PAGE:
Your total debt and its composition are responsible for about 10% of your credit score. The FICO® credit scoring system tends to favor individuals with multiple credit accounts, consisting of a mix of installment loans (e.g., car loans, mortgages and student loans, with set monthly payments and fixed payback periods) and revolving credit (accounts such as credit cards that enable you to borrow against a spending limit and make payments of varying amounts each month).
Credit applications and new credit accounts typically have short-term negative effects on your credit score. When borrowers apply for new credit or take on additional debt, they assume greater risk of being able to pay their bills. Credit scoring systems like FICO® typically cause scores to dip a bit when that happens, but scores will typically rebound within a few months as long as you keep up with all your payments. New-credit activity can contribute up to 10% of your overall credit score.
Public records such as bankruptcies have severe negative impacts on your credit score if they appear on your credit report. Because they do not appear in every credit report, these entries cannot be compared to other credit-score influences in terms of percentage, but they can eclipse all other factors and severely lower your credit score. A bankruptcy, for instance, can remain on your credit report for 10 years, and may effectively prevent you from getting credit for much or all of that time.
Improving Your Credit Score
Fair credit scores can't be turned into exceptional ones overnight, and only the passage of time can repair some negative issues that contribute to Fair credit scores, such as bankruptcy and foreclosure. No matter the reason for your Fair score, you can start immediately to improve the ways you handle credit, which can lead in turn to credit-score improvements.
Look into obtaining a secured credit card. A secured credit card requires you to put down a deposit in the full amount of your spending limit—typically a few hundred dollars. Confirm that the As you use the card and make regular payments, the lender reports your activity to the national credit bureaus, where they are recorded in your credit files. (Making timely payments and avoiding "maxing out" the card will favor credit-score improvements.
Consider a credit-builder loan. Available from many credit unions, these loans take can several forms, but all are designed to help improve personal credit histories. In one popular version, the credit union places the money you borrow in a savings account, where it earns interest but is inaccessible to you until the loan is paid off. Once you've paid the loan in full, you get access to the funds and the accumulated interest. It's a clever savings tool, but the credit union also reports your payments to national credit bureaus, so regular, on-time payments can lead to credit-score improvements. (Check before taking out a loan to make sure the lender reports to all three national credit bureaus.)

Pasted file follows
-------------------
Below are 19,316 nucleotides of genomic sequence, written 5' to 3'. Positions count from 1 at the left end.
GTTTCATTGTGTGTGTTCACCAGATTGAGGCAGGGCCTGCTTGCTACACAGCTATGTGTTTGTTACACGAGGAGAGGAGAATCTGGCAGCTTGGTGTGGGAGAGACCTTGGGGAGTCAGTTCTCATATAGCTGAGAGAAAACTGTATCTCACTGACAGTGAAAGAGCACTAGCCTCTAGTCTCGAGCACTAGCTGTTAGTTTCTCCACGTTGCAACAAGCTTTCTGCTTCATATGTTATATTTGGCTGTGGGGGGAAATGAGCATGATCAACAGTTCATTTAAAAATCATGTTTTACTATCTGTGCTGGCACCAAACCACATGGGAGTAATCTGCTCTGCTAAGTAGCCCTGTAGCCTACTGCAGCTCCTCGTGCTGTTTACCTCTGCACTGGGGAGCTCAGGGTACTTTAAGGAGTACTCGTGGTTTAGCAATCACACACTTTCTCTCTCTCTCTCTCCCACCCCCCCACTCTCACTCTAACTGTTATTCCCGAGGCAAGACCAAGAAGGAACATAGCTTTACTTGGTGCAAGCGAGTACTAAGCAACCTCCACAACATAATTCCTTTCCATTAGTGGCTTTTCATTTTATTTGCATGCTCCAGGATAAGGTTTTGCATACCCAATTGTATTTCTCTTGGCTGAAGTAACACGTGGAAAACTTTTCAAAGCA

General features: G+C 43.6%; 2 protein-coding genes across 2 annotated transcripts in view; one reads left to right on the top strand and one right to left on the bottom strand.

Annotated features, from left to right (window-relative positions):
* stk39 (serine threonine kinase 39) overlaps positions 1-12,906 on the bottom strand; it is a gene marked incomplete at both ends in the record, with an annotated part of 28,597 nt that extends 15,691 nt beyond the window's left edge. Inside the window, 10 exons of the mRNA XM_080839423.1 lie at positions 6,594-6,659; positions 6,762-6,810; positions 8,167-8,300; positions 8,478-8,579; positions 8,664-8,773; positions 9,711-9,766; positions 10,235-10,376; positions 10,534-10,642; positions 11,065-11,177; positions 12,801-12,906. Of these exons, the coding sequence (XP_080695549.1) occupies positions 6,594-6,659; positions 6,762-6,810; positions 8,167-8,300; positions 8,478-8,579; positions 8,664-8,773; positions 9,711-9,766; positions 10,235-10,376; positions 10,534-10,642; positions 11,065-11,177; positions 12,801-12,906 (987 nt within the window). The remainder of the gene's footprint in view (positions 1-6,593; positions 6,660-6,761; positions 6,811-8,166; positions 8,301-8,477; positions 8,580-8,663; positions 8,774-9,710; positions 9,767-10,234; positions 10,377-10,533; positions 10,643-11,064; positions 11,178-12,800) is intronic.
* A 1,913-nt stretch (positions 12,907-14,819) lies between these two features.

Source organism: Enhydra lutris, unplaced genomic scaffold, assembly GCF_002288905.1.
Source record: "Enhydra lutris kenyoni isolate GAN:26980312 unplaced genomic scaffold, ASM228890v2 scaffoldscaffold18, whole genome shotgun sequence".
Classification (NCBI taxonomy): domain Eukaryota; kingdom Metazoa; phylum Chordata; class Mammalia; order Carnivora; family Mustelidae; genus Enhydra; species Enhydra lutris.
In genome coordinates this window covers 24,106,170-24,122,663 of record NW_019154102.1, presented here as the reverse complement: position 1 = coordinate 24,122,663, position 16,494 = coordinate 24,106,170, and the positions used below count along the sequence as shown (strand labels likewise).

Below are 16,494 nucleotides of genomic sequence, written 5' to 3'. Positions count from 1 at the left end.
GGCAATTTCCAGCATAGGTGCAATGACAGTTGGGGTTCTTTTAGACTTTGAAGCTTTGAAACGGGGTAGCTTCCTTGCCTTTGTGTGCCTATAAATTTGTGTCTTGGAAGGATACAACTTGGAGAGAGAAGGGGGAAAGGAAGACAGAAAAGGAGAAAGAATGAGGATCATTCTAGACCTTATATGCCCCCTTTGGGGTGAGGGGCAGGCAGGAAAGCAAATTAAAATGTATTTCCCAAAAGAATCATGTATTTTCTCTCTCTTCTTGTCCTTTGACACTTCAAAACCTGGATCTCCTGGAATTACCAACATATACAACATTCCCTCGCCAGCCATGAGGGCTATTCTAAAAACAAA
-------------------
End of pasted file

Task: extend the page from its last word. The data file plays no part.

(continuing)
Consider a debt-management plan. For families with finances stretched too thin to keep up with debt payments, a debt-management plan (DMP) can bring much-needed relief. Getting one requires you to work with a qualified credit counseling agency, who negotiates with your creditors to set up a workable repayment plan. It's a serious step that significantly lowers your credit score and effectively closes all your credit accounts, but it's less severe than bankruptcy, and it can help families in dires straits get back on their feet. Even if you decide a DMP isn't for you, meeting with a credit counselor (not a credit-repair company) may give you some new tools for building up your credit.
Pay your bills on time. Late and missed payments hurt credit scores, so avoid them. Take advantage of automatic payments, calendar alarms, and other automated tools—or just use sticky notes and a paper calendar. Do whatever you can to help you remember, and you'll soon take on good habits that favor credit-score improvements.
Avoid high credit utilization rates. High credit utilization, or debt usage. The FICO® scoring system bases about 30% of your credit score on this measurement—the percentage of your available credit limit represented by your outstanding payment balances. Try to keep your utilization across all your accounts below about 30% to avoid lowering your score.
Among consumers with FICO® credit scores of 621, the average utilization rate is 72.3%.
Try to establish a solid credit mix. You shouldn't take on debt you don't need, but prudent borrowing that includes a combination of revolving credit and installment debt, can be beneficial to your credit score.
Learn more about your credit score
A 621 FICO® Score is a good starting point for building a better credit score. Boosting your score into the good range could help you gain access to more credit options, lower interest rates, and fewer fees. You can begin by getting your free credit report from Experian and checking your credit score to find out the specific factors that impact your score the most. Read more about score ranges and what a good credit score is.